3D Printing

Skeletal 3D Printed Rock Crawler Climbs Onto Shapeways

Buckminster once said, “How many times do I have to tell you people? Do more with less!” Maybe not in those exact words or in that tone, but he definitely said something along those lines in whatever tone he said it with.  Either way, no technology can best fulfill the architect’s demands than 3D printing.  Richard Swalberg, a member of the Shapeways Crew and a mechanical engineer, demonstrates this exquisitely with a recently designed 3D printed rock crawling buggy.

3D modeled Rock Crawler before and after negative space
An example of reducing material on the Rock Crawler.

Richy, as he calls himself, pitches the design of his light and skeletal Rock Crawler as a method for Shapeways designers to reduce costs on their printed designs, “I’m sure anyone who has uploaded their own design for the first time on Shapeways has experienced the realization that using more volume of material can really add up the cost… One skill that Shapeways designers can use to their advantage to save money on their designs, and give a unique look, is the use of negative space.”

Born of the necessity to lower costs, the Rock Crawler utilizes the novel wireframe design that has become increasingly popular on Shapeways and in 3D printing as a whole, which Richy explains astutely, “These models have enough material to allow the viewer to recognize what the model is and also enough to support the model structurally so, that it doesn’t break apart after it’s been printed. And the best part is that this gives a new style and form to the items being created.”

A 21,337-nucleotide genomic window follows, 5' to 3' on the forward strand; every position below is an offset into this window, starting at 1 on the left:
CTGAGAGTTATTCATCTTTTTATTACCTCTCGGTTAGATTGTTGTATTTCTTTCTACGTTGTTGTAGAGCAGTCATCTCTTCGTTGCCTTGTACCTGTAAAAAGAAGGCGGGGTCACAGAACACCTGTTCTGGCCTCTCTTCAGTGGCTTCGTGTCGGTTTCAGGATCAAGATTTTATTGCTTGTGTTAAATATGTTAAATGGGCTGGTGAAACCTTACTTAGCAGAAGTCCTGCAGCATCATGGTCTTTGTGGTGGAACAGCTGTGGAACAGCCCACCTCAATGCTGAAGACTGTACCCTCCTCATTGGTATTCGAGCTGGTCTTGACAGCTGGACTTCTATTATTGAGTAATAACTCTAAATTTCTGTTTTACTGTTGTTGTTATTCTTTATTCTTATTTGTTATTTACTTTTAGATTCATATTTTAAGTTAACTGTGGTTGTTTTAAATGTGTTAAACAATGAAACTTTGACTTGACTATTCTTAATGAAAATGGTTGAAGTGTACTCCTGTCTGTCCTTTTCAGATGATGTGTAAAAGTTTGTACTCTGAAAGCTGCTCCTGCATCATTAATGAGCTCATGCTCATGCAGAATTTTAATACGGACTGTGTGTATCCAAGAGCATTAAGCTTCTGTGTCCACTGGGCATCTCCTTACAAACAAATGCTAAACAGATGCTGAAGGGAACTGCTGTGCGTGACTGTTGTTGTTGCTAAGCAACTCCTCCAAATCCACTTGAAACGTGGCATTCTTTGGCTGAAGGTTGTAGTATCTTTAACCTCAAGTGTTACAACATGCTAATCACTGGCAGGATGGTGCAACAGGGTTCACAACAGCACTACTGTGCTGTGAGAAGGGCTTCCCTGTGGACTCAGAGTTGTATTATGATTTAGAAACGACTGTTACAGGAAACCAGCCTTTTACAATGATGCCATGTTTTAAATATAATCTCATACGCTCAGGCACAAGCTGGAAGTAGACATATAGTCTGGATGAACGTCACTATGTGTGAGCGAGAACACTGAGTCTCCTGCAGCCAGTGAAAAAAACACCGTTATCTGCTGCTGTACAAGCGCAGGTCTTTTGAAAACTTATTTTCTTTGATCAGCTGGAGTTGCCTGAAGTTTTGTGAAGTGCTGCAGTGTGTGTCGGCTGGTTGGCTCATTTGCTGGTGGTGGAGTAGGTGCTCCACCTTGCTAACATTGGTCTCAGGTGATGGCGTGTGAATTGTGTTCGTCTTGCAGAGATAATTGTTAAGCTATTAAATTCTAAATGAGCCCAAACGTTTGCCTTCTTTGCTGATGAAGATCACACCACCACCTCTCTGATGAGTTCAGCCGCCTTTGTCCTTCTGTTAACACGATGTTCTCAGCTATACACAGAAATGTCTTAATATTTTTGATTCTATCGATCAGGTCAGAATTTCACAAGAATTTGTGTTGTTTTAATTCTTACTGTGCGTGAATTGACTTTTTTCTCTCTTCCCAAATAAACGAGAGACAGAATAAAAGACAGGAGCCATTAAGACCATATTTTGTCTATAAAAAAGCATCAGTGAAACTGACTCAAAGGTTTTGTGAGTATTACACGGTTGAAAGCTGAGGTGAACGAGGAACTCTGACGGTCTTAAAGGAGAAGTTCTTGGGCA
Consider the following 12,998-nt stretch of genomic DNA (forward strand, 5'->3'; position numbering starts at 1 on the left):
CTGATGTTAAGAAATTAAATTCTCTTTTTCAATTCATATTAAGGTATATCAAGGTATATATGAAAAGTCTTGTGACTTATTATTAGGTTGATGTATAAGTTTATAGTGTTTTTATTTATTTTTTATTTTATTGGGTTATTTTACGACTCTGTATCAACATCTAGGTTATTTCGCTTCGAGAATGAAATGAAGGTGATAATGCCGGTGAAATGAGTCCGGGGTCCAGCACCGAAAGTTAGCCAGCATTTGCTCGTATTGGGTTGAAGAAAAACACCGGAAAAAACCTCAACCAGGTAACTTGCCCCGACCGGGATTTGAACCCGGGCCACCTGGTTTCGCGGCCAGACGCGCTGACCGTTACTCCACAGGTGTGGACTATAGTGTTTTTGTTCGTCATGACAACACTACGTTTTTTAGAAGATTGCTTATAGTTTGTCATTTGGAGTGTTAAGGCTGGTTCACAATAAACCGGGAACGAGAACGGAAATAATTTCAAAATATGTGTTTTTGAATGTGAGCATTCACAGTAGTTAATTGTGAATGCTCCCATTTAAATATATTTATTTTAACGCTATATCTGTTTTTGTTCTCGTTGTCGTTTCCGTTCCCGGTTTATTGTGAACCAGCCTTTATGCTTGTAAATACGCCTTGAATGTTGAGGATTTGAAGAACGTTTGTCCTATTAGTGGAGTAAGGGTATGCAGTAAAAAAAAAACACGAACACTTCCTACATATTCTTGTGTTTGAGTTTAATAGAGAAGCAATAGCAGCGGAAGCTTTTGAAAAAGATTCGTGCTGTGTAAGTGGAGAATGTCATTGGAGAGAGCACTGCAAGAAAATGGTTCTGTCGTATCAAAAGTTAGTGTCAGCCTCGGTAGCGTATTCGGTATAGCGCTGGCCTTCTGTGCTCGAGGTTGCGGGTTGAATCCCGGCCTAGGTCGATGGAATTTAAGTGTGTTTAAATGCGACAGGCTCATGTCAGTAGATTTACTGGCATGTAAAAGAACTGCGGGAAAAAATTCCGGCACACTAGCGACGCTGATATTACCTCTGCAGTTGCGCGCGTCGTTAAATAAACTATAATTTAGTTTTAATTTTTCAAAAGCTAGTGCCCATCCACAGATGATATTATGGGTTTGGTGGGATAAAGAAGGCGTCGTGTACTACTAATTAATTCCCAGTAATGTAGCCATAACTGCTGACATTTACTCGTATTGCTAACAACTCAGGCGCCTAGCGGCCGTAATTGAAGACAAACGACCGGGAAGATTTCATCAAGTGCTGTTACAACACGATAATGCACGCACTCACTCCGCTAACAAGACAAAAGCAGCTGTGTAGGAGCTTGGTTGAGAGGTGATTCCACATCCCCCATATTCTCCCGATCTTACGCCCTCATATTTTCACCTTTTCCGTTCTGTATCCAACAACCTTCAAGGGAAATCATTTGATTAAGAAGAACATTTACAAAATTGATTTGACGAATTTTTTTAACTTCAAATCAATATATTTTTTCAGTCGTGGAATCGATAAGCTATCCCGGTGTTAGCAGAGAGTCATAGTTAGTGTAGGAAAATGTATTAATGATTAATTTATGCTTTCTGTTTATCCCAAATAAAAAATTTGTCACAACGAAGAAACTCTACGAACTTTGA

3D printed Rock Crawler Wheel with negative space

So, in order to make his Rock Crawler worth the price, the engineer opted for hollow wheels that match his wireframe chassis, ultimately reducing the price of his print by something like 10 times.  And, in the end, Richy’s dune buggy (sold at his Stinger Shapeways shop), comes out to be about $40 on Shapeways.  The final design is really cool, printed in a single piece, including 3D printed springs that allow the Rock Crawler to do what it does best: crawl rocks.  Watching it in the video below was almost enough to, sincerely, consider buying one!